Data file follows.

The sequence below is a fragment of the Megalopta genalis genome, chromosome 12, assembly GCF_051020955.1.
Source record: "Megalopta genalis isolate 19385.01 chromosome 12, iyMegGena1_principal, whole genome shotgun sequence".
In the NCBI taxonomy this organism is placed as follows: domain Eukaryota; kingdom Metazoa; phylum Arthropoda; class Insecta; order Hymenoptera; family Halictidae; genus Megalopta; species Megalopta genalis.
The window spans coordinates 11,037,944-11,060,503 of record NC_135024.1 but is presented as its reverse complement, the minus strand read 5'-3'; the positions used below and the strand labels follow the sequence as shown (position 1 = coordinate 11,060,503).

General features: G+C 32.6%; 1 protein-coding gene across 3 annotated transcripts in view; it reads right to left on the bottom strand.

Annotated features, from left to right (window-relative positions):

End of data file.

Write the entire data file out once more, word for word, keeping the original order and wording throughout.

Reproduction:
The sequence below is a fragment of the Megalopta genalis genome, chromosome 12, assembly GCF_051020955.1.
Source record: "Megalopta genalis isolate 19385.01 chromosome 12, iyMegGena1_principal, whole genome shotgun sequence".
In the NCBI taxonomy this organism is placed as follows: domain Eukaryota; kingdom Metazoa; phylum Arthropoda; class Insecta; order Hymenoptera; family Halictidae; genus Megalopta; species Megalopta genalis.
The window spans coordinates 11,037,944-11,060,503 of record NC_135024.1 but is presented as its reverse complement, the minus strand read 5'-3'; the positions used below and the strand labels follow the sequence as shown (position 1 = coordinate 11,060,503).

General features: G+C 32.6%; 1 protein-coding gene across 3 annotated transcripts in view; it reads right to left on the bottom strand.

Annotated features, from left to right (window-relative positions):